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 Multi-sensory experiences have been linked to brands over the past century as part of the consumer purchasing decision process. Here are points about touch manufacturers and package designers should consider in the post-COVID era.

Importance of Consumer Touch

Touch is a key factor when a consumer goes into a retail store and considers which products to purchase. Studies have shown consumers develop perceptions of a package's texture and weight based on touching a product. But during the COVID-19 period many stores have either been closed or encourage customers to limit touch. Furthermore, recent studies have shown consumers have a negative view of products that have been touched by other shoppers.

In a clothing store it's common for consumers to choose a shirt at the bottom of a stack because it was least likely touched by other shoppers. The concept of tactile contamination - in which people avoid buying items touched by others - was observed long before the pandemic, as it was described by Argo, Dahl & Morales in 2006. The researchers cited consumers who transferred negative properties from a contaminated source to a person who touched it or came in proximity of it.

Consumers do not need to witness a contamination event to project negative properties on a person, the researchers found. They can make such determinations based on other senses such as smell. A few years earlier a Rachman study found consumers associated contamination with negative feelings that included disgust and dirtiness. With that in mind, imagine how these negative feelings escalated during the pandemic.

Synergy of the Senses

Psychologist Charles Spence at University of Oxford is a leading researcher in the field of multi-sensory perception and how it relates to packaging. He views tactile contamination at "a whole different level these days."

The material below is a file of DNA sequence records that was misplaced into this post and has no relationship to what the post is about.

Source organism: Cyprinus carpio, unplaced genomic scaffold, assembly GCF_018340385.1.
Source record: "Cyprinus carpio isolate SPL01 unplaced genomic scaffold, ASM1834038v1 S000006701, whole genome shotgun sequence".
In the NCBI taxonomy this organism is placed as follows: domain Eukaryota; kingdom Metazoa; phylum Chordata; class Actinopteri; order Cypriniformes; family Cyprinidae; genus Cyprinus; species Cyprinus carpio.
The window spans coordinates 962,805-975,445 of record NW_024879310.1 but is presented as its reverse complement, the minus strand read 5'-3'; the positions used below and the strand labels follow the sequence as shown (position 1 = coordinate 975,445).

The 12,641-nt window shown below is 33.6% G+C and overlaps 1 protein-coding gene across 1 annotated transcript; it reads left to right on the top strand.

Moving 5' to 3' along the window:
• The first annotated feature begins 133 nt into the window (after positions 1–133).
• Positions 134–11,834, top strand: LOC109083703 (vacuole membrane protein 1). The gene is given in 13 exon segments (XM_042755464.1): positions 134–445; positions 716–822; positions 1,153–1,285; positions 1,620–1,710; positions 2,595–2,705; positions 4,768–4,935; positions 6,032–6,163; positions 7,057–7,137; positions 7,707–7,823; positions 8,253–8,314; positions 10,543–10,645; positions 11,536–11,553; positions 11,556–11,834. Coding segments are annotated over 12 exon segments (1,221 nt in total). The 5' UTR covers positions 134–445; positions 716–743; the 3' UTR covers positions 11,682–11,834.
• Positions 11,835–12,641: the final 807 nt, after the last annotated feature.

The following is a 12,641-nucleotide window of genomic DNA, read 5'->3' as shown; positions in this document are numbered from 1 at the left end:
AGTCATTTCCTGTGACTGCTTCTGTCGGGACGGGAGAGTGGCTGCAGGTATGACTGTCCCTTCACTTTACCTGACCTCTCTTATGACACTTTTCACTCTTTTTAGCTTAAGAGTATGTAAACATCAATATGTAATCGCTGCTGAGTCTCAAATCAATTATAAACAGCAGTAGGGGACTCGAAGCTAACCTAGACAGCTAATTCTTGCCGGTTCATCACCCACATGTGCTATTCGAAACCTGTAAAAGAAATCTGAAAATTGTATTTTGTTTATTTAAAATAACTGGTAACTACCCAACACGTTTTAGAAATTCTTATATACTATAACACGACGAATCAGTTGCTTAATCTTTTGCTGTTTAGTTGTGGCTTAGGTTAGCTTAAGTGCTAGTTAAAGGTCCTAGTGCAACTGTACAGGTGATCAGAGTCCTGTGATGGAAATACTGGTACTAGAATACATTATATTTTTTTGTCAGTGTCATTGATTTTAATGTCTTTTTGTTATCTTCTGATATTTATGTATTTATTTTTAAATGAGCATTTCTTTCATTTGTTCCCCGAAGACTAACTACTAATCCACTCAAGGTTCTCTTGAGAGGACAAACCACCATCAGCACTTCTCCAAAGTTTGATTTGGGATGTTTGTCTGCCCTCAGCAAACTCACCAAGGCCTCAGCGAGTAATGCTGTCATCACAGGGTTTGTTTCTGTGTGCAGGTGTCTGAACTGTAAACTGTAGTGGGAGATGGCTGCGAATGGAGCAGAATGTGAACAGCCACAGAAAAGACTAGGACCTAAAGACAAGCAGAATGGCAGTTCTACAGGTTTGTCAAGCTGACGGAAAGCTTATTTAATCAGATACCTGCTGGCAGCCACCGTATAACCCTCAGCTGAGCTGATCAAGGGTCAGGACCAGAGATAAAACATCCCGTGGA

Spence has conducted some of the most in-depth work on multi-sensory studies, particularly relating to food products. One of his works published in the Journal of Sensory Studies in 2004 proved taste was affected by sound, as demonstrated by the noise of Pringles chips. He has also studied workstation human interactions on the European Space Shuttle and how indoor work environments affect mood and behavior.

The idea that other senses besides taste can affect perception of food doesn't seem to be a widely-discussed topic among consumers. Perhaps they have an awareness of multi-sensory perception as "second nature" or on a subconscious level. It's certainly not a topic that comes up much in the business community when analyzing retail displays. Food, of course, typically isn't touched before it's purchased, but consumers still like to touch packages for confirmation of their expectations.

When Consumers Will Be Ready To Touch Again

Even with massive vaccine distribution in 2021, it's still too early to scientifically evaluate when consumer touch will be the norm again in the retail space. Businesses have reopened, but it's not clear when the pandemic and its social effects will be completely over. In the meantime, it will be difficult to monitor consumer trends based on touch. Some businesses, such as hotels, are moving toward touchless technology.

The touch experience remains an important part of multi-sensory studies for package designers to absorb. For the companies that have moved toward virtual reality (VR) experiences, touch has a more measurable dynamic. Consumers can wear VR goggles and immerse themselves in a 360 degree virtual environment that simulates the real world. At the moment VR booths are fairly rare in today's society, but may be part of the digital transformation of shops around the world.

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References

[1] "Haptic Aspects of Multisensory Packaging Design (2019)" , by Charles Spence, Crossmodal Research Laboratory, Department of Experimental Psychology University of Oxford

[2] Read more articles on "Multisensory Packaging Design (2017 - today)" , by Charles Spence

[3] "From Disgust to Desire: How Products Elicit Our Emotions (2004)" , by Pieter M. A. Desmet, in Design and Emotions, edited by Dena McDonagh et al.

[4] "Luxury branding: the industry, trends and future conceptualisations (2015)" , by Yuri Seo and Margo Buchanan-Oliver

[5] "Food packaging: The medium is the message (2010)" , by Corinna Hawkes

[6] "Multisensory design: Reaching out to touch the consumer (2011)",  by Charles Spence and Alberto Gallace

Topics: Metal Packaging, Health, COVID-19, Millennials